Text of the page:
Scenes of chaos and joy: Playing and performing selves in digitally virtu/real places
Szafran, Denice Joy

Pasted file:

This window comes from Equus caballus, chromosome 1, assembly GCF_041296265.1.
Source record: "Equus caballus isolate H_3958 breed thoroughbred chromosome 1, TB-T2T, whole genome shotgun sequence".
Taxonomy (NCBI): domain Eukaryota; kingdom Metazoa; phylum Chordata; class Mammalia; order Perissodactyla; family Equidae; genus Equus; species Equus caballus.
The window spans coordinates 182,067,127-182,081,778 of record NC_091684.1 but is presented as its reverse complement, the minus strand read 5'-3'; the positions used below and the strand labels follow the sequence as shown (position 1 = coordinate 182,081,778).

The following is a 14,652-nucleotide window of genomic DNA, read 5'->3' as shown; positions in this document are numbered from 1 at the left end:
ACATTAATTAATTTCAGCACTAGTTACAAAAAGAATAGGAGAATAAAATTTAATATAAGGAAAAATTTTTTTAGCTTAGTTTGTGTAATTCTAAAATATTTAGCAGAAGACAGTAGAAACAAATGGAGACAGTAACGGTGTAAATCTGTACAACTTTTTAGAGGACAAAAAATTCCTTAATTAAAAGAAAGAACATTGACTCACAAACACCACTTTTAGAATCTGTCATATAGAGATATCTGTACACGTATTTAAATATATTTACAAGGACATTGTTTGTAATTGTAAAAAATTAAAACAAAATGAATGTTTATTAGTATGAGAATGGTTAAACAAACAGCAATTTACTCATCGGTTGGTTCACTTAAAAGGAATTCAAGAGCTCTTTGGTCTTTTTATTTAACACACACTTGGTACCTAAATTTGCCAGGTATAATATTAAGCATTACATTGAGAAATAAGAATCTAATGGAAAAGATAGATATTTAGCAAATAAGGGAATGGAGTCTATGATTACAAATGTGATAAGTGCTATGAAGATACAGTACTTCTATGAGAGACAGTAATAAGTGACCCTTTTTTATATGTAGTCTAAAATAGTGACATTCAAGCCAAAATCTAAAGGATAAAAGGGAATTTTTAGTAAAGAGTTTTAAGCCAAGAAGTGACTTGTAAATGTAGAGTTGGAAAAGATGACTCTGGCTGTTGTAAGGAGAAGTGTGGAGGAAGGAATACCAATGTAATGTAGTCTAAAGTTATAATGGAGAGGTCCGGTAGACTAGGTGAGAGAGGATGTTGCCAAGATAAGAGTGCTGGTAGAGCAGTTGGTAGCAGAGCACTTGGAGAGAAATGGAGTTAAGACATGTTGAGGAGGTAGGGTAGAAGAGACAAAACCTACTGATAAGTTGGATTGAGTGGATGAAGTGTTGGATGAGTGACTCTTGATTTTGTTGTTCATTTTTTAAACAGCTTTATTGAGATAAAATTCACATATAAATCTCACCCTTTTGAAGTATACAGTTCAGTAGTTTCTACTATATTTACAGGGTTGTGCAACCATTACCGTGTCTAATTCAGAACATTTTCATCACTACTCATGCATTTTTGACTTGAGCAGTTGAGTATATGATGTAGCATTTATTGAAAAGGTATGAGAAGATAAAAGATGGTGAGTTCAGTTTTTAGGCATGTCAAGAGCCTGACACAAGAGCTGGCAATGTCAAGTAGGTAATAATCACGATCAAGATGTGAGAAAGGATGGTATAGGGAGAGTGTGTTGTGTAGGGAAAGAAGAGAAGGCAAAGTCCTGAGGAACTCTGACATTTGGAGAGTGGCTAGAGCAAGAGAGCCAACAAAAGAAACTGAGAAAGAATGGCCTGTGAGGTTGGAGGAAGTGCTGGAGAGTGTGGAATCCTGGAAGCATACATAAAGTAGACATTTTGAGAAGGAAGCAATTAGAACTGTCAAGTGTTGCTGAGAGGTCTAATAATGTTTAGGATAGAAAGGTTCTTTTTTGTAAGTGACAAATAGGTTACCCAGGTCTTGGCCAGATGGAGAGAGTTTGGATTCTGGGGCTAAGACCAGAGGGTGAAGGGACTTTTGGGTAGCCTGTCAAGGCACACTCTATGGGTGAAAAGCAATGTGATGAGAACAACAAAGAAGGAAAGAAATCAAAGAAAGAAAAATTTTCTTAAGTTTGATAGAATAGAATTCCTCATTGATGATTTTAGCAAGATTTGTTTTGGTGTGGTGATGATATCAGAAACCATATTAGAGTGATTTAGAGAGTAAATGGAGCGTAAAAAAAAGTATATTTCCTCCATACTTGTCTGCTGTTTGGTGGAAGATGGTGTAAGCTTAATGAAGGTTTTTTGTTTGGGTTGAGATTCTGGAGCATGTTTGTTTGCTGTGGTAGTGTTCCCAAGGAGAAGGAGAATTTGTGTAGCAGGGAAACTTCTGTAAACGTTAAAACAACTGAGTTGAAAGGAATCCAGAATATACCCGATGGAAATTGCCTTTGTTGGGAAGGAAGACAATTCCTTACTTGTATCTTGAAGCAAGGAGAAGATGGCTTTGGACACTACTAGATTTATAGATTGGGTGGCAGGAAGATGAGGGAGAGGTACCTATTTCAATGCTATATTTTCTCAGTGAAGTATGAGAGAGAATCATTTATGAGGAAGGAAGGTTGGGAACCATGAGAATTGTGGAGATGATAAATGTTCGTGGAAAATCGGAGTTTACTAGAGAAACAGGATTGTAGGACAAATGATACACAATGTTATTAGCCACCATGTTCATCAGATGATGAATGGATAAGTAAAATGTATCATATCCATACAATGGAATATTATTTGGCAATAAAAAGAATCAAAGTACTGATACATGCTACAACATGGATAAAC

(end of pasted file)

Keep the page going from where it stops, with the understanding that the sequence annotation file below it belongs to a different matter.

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Since the creation of the World Wide Web, researchers have attempted to understand the larger cultural and societal implications of this "space that is not a space" on identity, community, expression, and behavior. Ethnographies and analyses of bounded online gathering spaces, however, contain little concern focused on the expressions of play and performance that do not involve gaming universes, nor on how these newly crafted understandings of appropriate behavior translate into physical spaces. What is play and performance online? Is this understanding limited to those who inhabit that space, and how does it affect similar actions in real spaces? This research examines the hypothesis that use of cyber technologies does indeed alter expectations of the nature of play and performance in public spaces, and that it subtly manipulates the understanding of those public spaces themselves. The means by which to investigate this presumption presented itself through a culturally influential digitally coalesced spontaneous gathering of individuals formed to express themselves in public spaces - flashmobs. These gatherings are intentional, created digitally, and possess emergent properties: they arise as result of repeated interactions between the multiple diverse members who share decision making and form loose structure consensually, creating some new "whole" of an event from the seemingly random chaotic parts. Working with this relatively recent phenomenon offered the opportunity to investigate the question What does it mean? Meanings implicit and explicit in this autotelic signifying practice, its co-option of (and movement through) the urban public areas delineated through the performance, the intersubjective dynamic between participants and audience, and the subtle interjection of underlying cultural scripts, appeared to arise from the unique interpretations aggregated through individual and collective online habitation (where do you go when you go online?). This assumption provided a second line of inquiry: Has electronic communication and connection afforded and influenced this expression? This research explores the digital communities and connections that bridge the gulf into real space physical expressivity in the form of flashmobs as enmeshed entanglements that define public spaces as places, constitute expressions of collectivity and identity in their movement through public places, and create liminality and communitas as digitally dispersed groups coalesce, dissolve, and reemerge. Examinations and analyses of online inhabitants' conceptions of cyberspace as a "real" place or space find that they alter and/or reinforce understandings of the physical and virtual as not oppositional, but as points on a continuum, where liminality is no longer a marked category but a plethora of experiences intertwined with the normative. Through all the laughter, evictions, connections, secrecy, silly costuming, and dance, there emerged a common thread, one quite ancient and yet, through the affordances of rapid communication, new in its digitally influenced form and function: communities of people, collaborating to decide and define how their world works.